It is important to underscore that the study being cross sectional design has only demonstrated the strength of associations rather than causal factors. Moreover, DHS data is individual based and therefore might not fully represent community level factors and hence the need for studies with robust designs.

Conclusions and Global Health Implications

This study demonstrated that, educational level, family wealth income, and availability of skilled health worker are consistently associated with the number of ANC even after controlling for covariates. These three predicor variables are in tandem with MDG 1 (eradication of extreme poverty and hunger), MDG 2 (universal basic education), MDG 3 (gender equality) and MDG 4 (maternal mortality). These three variables have significant impact on population health outcome and need for intersectoral collaboration with ministries of education, agricultural and other social services using primary health care as the springboard. A sustainable approach is to provide compulsory free universal basic education for girls (MDG 2) to emhance uptake and retention of girl's up to secondary level of education. This will have a multiplier effect towards reduction in poverty (MDG 1), improve female autonomy and equality (MDG 3) and improve health cultural capital that will ultimately reduce maternal deaths (MDG 5). Hence, the provision of health care services should be driven by results based management approach in order to enhance realistic multipronged planning, ownership, commitment, accountability and transparency among various stakeholders. There is therefore, the need for an independent periodic program reviews to guide timely and appropriate interventions.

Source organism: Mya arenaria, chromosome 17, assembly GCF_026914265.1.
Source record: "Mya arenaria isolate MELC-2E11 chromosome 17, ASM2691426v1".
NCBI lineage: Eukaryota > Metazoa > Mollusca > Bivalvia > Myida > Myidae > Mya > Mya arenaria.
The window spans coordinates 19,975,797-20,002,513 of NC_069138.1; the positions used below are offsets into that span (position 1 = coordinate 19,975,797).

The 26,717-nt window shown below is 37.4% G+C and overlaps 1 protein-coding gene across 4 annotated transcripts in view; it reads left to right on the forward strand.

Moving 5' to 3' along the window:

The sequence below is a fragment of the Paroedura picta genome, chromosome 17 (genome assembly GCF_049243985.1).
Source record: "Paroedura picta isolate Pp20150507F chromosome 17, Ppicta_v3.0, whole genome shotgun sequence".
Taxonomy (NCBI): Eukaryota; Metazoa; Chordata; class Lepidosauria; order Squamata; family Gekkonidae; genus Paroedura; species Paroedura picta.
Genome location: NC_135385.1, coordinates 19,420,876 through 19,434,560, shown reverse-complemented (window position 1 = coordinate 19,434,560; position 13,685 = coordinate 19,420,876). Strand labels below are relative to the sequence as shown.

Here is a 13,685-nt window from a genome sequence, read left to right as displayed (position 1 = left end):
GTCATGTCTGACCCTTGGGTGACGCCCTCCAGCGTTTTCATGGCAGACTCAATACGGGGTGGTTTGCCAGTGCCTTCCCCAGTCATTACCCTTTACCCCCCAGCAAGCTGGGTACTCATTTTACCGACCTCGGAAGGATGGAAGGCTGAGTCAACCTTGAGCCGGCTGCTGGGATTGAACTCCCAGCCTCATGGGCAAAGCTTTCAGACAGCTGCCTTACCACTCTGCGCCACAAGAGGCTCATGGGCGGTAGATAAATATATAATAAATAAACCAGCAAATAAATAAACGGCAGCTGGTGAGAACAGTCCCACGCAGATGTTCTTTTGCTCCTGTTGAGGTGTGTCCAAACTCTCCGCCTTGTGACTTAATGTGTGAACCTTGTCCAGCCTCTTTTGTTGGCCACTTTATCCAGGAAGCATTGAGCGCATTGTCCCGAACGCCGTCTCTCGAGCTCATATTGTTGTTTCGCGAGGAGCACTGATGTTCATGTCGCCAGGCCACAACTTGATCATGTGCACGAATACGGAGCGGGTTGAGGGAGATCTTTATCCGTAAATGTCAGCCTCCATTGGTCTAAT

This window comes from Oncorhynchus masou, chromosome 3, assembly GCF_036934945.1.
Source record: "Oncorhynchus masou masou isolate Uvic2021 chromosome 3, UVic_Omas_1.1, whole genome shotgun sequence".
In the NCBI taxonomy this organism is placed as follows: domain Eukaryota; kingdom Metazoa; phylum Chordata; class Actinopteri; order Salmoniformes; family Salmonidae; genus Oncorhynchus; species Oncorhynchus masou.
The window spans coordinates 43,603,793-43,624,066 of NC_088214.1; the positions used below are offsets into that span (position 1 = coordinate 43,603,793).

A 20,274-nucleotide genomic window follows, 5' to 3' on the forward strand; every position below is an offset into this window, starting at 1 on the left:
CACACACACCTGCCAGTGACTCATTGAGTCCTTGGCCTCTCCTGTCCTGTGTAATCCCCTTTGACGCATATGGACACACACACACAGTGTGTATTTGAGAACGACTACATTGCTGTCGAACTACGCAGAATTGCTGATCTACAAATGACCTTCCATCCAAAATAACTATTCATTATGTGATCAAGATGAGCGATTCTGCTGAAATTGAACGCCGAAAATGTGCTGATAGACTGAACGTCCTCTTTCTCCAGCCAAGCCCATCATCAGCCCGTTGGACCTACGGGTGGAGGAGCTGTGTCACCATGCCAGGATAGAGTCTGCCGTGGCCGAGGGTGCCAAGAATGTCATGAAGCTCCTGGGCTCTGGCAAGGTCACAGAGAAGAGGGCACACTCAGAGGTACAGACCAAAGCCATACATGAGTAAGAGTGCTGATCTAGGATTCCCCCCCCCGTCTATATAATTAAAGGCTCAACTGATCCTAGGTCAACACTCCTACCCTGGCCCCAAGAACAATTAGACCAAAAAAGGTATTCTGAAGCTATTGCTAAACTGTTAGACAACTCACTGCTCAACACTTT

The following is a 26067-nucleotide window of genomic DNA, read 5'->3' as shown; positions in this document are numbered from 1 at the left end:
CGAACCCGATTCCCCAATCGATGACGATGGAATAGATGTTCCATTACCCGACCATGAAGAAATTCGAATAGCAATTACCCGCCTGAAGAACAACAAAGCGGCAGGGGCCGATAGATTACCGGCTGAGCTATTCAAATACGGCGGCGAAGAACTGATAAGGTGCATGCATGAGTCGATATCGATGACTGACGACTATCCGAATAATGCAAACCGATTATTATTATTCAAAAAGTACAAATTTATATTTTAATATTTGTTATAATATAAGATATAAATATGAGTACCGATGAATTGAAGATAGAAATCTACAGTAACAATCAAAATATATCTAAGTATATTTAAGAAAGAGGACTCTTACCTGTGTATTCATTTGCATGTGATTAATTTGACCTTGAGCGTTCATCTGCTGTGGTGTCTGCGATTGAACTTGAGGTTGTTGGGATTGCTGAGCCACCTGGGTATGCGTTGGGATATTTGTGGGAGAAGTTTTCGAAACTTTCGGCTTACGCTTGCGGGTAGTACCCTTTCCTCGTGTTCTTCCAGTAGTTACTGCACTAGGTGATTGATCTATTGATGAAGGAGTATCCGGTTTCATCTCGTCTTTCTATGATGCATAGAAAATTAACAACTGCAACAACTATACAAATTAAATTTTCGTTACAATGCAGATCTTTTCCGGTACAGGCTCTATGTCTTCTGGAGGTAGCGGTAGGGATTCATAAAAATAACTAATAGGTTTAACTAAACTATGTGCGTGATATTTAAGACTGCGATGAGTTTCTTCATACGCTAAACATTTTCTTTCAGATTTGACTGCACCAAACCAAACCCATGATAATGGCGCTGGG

Ethical Approval:

The 2008 Nigeria Demographic and Health Survey (2008 NDHS) was approved by ORC Macro and ICF International, Calverton, Maryland, USA.

Acknowledgments:

We would like to acknowledge ORC Macro and ICF International Calverton Maryland, USA for granting us the permission to use the 2008 NDHS dataset. We are also grateful to Professor Daniel Okenu for the guidance and support.

Conflict of Interest:

The authors declare that they have no competing interests.

Funding:

The authors have no support or funding to report.